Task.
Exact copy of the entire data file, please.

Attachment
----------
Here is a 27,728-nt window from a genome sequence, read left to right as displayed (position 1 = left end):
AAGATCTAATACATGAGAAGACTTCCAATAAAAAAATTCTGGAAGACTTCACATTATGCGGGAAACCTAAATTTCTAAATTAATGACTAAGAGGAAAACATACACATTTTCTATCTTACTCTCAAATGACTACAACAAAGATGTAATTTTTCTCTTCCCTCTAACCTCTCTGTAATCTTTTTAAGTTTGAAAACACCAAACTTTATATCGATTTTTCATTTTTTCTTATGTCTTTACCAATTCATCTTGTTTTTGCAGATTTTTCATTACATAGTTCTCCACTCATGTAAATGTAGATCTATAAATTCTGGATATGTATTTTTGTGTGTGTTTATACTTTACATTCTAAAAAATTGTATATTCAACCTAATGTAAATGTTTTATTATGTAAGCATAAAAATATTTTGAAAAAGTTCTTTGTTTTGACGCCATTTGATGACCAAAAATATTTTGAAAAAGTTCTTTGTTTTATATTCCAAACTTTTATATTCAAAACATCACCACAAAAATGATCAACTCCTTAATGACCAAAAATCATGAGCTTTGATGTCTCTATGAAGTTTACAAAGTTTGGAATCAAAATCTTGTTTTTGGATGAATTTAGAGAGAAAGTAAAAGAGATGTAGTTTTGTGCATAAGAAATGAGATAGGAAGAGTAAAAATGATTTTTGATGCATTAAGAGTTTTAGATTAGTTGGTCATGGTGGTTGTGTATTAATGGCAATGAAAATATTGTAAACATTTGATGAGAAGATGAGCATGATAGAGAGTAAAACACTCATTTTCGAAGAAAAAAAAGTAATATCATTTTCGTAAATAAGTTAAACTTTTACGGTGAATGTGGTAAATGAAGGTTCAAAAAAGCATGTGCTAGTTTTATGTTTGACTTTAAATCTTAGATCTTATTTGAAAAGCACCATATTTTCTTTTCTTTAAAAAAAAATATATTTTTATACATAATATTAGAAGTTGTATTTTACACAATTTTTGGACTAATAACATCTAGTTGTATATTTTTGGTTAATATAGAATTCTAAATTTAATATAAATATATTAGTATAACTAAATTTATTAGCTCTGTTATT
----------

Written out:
Here is a 27,728-nt window from a genome sequence, read left to right as displayed (position 1 = left end):
AAGATCTAATACATGAGAAGACTTCCAATAAAAAAATTCTGGAAGACTTCACATTATGCGGGAAACCTAAATTTCTAAATTAATGACTAAGAGGAAAACATACACATTTTCTATCTTACTCTCAAATGACTACAACAAAGATGTAATTTTTCTCTTCCCTCTAACCTCTCTGTAATCTTTTTAAGTTTGAAAACACCAAACTTTATATCGATTTTTCATTTTTTCTTATGTCTTTACCAATTCATCTTGTTTTTGCAGATTTTTCATTACATAGTTCTCCACTCATGTAAATGTAGATCTATAAATTCTGGATATGTATTTTTGTGTGTGTTTATACTTTACATTCTAAAAAATTGTATATTCAACCTAATGTAAATGTTTTATTATGTAAGCATAAAAATATTTTGAAAAAGTTCTTTGTTTTGACGCCATTTGATGACCAAAAATATTTTGAAAAAGTTCTTTGTTTTATATTCCAAACTTTTATATTCAAAACATCACCACAAAAATGATCAACTCCTTAATGACCAAAAATCATGAGCTTTGATGTCTCTATGAAGTTTACAAAGTTTGGAATCAAAATCTTGTTTTTGGATGAATTTAGAGAGAAAGTAAAAGAGATGTAGTTTTGTGCATAAGAAATGAGATAGGAAGAGTAAAAATGATTTTTGATGCATTAAGAGTTTTAGATTAGTTGGTCATGGTGGTTGTGTATTAATGGCAATGAAAATATTGTAAACATTTGATGAGAAGATGAGCATGATAGAGAGTAAAACACTCATTTTCGAAGAAAAAAAAGTAATATCATTTTCGTAAATAAGTTAAACTTTTACGGTGAATGTGGTAAATGAAGGTTCAAAAAAGCATGTGCTAGTTTTATGTTTGACTTTAAATCTTAGATCTTATTTGAAAAGCACCATATTTTCTTTTCTTTAAAAAAAAATATATTTTTATACATAATATTAGAAGTTGTATTTTACACAATTTTTGGACTAATAACATCTAGTTGTATATTTTTGGTTAATATAGAATTCTAAATTTAATATAAATATATTAGTATAACTAAATTTATTAGCTCTGTTATT